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Hello world!

August 3, 2012

                       Welcome to OUR TRANSPARENT WORLD blog.

This is where we bring attention to the topics surrounding the disappearance of privacy in exchange for “convenience,” “security,” and, of all things, “public service.” This is not a drum beating activist site, but rather a reporting site that brings transparency to transparency — in other words, public awareness to the vulnerabilities latent to today’s pervasive technologies. A 21st century re-visitation to George Orwell’s “1984” and Aldous Huxley’s “Brave New World,” if you will. A world in which secrets are no longer secret, and there is, quite literally, no place to hide.

“You have zero privacy anyway. Get over it,”  Scott McNealy, Sun Microsystems’ CEO, openly and  brashly declared in 1999.

ComputerWorld magazine (April 1999) carried a series of ads that reported how the day would come when we would all be “seamlessly linked” to the Internet. “Not as a collection of websites or in a battle for eyeballs. But as a catalyst for the service-based economy. The next chapter of the Internet is about to be written. And it will have nothing to do with you working the Web. Instead, the Internet will work for you.”

That is where we are today. Always on, always connected — always there! And that’s where the rub is. “Always ON” does not necessarily translate into always hidden. “The ability to establish a digital trail is unlike anything we’ve had so far in history,” noted Constance Bagley, a law lecturer at Stanford University, in a Business Week “Special Report: Privacy” in 1999.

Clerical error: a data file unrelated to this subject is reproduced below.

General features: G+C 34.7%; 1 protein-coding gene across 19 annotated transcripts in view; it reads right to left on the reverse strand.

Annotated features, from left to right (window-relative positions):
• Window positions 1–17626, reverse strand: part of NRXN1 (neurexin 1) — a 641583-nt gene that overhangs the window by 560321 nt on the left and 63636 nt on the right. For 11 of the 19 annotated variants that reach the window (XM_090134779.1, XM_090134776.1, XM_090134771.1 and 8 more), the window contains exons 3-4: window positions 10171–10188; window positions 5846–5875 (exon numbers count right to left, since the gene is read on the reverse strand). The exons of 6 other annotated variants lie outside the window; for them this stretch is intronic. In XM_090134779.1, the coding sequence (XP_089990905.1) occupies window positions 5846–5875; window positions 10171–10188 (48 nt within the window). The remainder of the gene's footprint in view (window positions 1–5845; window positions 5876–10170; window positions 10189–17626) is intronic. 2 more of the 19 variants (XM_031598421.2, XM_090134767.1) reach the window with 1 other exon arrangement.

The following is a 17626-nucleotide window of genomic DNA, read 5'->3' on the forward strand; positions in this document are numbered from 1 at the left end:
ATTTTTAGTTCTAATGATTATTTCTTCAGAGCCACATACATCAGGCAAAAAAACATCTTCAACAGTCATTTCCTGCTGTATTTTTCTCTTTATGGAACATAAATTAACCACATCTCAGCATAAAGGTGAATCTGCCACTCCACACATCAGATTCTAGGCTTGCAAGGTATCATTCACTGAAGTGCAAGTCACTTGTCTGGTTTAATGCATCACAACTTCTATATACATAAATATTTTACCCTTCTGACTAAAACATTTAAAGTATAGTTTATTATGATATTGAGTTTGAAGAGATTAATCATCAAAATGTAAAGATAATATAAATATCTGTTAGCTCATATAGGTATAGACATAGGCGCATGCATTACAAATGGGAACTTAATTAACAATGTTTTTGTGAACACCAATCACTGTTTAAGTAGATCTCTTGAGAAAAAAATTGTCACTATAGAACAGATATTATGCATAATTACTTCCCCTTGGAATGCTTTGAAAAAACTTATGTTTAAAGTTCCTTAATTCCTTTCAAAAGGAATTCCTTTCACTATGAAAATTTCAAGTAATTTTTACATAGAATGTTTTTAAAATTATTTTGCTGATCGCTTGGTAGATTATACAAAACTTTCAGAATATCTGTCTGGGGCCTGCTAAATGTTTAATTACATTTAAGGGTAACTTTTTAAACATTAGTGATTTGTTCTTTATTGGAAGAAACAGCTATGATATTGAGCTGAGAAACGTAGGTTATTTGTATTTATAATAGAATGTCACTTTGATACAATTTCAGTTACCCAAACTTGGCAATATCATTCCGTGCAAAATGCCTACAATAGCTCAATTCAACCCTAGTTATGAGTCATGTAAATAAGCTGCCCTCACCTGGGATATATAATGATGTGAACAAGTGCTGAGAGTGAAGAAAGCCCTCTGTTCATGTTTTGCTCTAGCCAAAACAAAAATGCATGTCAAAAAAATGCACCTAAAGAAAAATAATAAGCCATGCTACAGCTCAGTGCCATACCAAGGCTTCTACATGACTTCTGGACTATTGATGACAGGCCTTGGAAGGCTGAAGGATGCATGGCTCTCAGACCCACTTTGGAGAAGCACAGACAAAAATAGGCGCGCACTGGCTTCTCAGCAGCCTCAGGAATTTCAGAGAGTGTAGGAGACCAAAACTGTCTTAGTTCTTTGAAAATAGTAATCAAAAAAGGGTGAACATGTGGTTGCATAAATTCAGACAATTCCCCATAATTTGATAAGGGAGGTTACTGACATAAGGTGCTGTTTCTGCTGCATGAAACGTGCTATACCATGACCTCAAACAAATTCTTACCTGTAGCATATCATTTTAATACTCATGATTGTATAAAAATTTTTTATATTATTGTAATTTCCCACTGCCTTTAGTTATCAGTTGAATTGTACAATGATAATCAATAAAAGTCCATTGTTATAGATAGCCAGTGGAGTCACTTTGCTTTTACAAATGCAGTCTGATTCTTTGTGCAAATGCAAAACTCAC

Today, those trails are transparent and transcending … making McNealey’s proclamation a true cultural model.

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In this blog, we will bring transparency to transparency. A lot has changed since the late ’90s relative to the seeping loss to privacy … and we’re not talking about online activity exclusively. But, with the recent expansion of the Internet addressing system from 4.5 billion addresses (IPv4) to 340 trillion trillion trillion addresses (IPv6) … plus advancements in the world of micro-tagging and biochipping … everything offline eventually ends up online.

We will review myriad sources that span decades of predictions and recent days of real-time revelations. Welcome to Our Transparent World!

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